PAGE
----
The pain of a Cartoon Nation.

Not real, personal pain -- emotional pain, adult, human pain. That's considered whimpy pain. That kind of pain must be buffed out, censored, eliminated, digitally enhanced, and/or relegated like the coffins from Iraq to the "inappropriate." Emotional pain is what sex used to be (i.e., swept under the carpet), while nowadays painless, commitmentless, aggressive sex is all over the media, like Cheerios and Wheaties once were. I sound nostalgic, don't I? Or maybe reactionary, conservative? But am I, or do I just long for a basic humanity our daily discourse, a humanity that often seems drowned out as the next news caster cheerfully announces another 10 war dead in Iraq, followed quickly by images of Spring Break revelers in South Beach getting it on in bathrooms? And it was a good thing too, because I wasn't sure what values we're defending.

We have, in America, become parodies of the commodities we consume. We are so categorized, polled, discussed, pandered to, at once homogenized and demographically sliced and diced that we actually think of ourselves as products rather than humans. We are "Red" and "Blue" state people that are pro this or anti that. We are the fiction of Reality TV, where people are so out of touch with their own emotions that all they can feel is the falseness of a performance reality that they somehow believe is more real than direct emotions garnered from unmediated (innocent?) experience. We are the numbingly same teenage accent and slang spoken by adults and kids alike. We are the college students who march to the “rebelliousness” of Spring Break with a conformity not seem since Hitler Youth. We are the blockbuster sequels that deal in re-tread themes based on re-tread characters and types that are themselves based on a distorted facsimiles of reality once or twice removed from the original. And film reviewers speak of these contrivances as if they somehow contribute to culture in a positive way. And we all march in lockstep to the sham, munching on the popcorn and hoping our next distraction will not remind us of anything hinting at truth.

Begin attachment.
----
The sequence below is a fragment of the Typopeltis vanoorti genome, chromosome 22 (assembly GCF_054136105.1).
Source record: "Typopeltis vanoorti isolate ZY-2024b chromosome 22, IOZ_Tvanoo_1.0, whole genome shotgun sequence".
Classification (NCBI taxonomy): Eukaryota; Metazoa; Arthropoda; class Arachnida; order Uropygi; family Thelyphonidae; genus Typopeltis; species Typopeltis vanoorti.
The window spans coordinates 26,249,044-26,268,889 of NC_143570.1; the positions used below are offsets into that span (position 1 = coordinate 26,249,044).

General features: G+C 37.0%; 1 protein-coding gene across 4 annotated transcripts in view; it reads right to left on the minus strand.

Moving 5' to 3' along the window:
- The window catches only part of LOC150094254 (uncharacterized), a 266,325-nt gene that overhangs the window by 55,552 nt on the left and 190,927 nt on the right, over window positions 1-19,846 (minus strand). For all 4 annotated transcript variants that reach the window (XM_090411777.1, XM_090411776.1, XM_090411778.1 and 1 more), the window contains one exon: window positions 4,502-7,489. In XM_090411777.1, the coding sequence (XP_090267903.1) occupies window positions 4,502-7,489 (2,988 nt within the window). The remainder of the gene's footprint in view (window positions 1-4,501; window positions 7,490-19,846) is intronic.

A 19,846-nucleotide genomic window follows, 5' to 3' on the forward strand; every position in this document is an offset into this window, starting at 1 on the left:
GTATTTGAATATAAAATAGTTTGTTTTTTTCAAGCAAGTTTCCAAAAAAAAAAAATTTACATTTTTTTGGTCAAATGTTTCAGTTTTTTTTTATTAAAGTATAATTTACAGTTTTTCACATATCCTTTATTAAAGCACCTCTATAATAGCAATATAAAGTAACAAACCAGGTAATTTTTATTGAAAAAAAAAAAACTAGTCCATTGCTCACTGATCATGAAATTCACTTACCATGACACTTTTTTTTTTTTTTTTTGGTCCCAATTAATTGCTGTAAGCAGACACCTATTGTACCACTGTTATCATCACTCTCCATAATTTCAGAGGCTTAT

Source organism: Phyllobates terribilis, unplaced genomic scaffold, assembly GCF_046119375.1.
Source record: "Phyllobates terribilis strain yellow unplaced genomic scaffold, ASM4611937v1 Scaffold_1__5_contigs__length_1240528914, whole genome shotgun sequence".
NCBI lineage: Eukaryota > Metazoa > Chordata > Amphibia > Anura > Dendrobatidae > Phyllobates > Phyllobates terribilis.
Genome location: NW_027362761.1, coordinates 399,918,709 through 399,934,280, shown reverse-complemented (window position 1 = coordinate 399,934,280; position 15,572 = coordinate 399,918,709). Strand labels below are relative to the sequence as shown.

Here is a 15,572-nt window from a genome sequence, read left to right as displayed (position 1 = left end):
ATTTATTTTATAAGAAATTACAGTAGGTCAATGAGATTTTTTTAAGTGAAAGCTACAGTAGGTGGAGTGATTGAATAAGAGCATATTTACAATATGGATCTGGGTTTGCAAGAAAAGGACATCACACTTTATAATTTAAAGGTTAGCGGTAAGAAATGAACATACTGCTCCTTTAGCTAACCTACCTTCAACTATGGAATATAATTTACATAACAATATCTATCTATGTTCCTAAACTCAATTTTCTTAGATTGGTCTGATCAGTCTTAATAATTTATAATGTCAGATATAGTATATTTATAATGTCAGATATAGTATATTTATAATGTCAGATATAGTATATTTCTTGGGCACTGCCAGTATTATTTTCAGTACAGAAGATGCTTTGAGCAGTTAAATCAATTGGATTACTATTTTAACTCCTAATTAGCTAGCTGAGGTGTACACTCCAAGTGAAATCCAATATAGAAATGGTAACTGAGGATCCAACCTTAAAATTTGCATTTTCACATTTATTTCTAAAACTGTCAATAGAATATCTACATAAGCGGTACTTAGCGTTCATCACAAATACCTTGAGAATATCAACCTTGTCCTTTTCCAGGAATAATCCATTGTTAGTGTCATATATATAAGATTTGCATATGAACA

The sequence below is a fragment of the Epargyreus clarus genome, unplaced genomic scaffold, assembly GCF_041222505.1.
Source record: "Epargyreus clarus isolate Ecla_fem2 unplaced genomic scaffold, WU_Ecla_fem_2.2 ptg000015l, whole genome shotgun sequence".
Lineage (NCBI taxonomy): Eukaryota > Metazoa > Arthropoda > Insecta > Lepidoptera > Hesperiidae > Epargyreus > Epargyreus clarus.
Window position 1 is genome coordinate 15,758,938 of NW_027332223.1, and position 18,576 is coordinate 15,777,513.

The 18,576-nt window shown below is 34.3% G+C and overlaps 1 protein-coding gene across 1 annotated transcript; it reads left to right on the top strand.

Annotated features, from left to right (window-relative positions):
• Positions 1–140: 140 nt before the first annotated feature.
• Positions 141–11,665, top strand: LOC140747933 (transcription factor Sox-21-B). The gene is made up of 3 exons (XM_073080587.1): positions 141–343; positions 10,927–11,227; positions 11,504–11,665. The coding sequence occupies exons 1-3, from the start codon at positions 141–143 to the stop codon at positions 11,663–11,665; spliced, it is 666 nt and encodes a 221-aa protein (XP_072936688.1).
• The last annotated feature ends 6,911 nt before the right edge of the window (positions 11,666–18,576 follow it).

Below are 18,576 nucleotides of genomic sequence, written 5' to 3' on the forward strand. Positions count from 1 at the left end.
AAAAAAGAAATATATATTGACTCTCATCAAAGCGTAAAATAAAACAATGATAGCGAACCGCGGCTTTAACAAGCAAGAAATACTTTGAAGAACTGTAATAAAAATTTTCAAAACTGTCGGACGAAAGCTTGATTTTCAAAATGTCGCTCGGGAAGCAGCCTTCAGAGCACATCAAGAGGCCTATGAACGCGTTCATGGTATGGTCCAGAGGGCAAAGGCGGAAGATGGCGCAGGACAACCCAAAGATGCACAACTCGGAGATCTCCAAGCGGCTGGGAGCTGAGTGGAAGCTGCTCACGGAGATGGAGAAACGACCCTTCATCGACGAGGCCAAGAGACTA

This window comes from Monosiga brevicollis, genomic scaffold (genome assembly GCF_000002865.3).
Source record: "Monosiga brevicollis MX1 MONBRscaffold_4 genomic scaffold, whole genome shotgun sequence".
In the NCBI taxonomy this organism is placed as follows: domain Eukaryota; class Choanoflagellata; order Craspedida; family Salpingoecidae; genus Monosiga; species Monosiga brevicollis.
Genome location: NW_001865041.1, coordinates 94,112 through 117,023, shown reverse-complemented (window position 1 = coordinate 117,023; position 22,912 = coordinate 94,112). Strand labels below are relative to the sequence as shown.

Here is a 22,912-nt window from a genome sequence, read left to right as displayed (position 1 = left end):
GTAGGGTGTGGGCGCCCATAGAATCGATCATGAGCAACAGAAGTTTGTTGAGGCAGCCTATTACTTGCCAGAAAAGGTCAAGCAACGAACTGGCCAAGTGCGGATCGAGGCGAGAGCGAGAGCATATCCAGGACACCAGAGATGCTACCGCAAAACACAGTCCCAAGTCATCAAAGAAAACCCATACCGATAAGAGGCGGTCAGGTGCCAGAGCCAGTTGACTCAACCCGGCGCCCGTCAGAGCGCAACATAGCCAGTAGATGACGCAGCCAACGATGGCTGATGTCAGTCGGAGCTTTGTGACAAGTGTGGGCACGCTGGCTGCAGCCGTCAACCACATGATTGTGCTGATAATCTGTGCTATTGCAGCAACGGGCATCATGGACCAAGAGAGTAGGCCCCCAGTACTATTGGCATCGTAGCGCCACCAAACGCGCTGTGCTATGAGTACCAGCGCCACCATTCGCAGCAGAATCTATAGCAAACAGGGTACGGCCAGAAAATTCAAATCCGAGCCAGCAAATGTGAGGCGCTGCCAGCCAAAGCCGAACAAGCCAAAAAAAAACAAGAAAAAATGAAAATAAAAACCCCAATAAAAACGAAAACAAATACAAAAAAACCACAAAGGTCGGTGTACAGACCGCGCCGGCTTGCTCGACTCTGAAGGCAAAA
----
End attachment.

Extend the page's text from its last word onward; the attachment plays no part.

Like a cartoon, we have our own internal logic, reality be damned.

Boy, that sounded good! Considering the fact that I'll probably rent Pirates of the Carribean next weekend, I better watch myself. Truth may be there too. Embedded, maybe, like a journalist in Iraq.

Yeah, blockbuster films. Many film reviewers, understanding they don't write to a human audience anymore, don’t think about these films in terms of their impact on society, but how the particular star will use that film in a particular way to forward their career in a particular fashion. These films are seen in the context of an overall marketing or demographic plan, a plan that at its heart has the overarching morality of our nation: to make money, lots of it, and the quicker the better. I mean, there is an urgency to cashing out, since Jesus is coming soon. Or is it the terrorists? Either way, I feel manipulated into believing it. Anyway, back to the point. Reviewers in general support blockbuster films because, after all, there's so much goddamn money at stake.

Money. Our values. What we fight for. That's of course why we need to see the coffins of the Americans killed in Iraq (which are themselves emblems of our Cartoon Nation, sanitized and neat, like rows of Post-it notes on a computer screen). Leave it to America, when we deal with soldier consumption -- sorry, death -- we will be organized. However, having just lost my father, I know that the grief of those who lost family in the war is not so much organized as it is chaotic. Grief comes over you in waves and is indiscriminate, like a carpet bomb. It seems to take a life of its own, until it is done with you, leaves you a spent husk, and moves on to the next in line.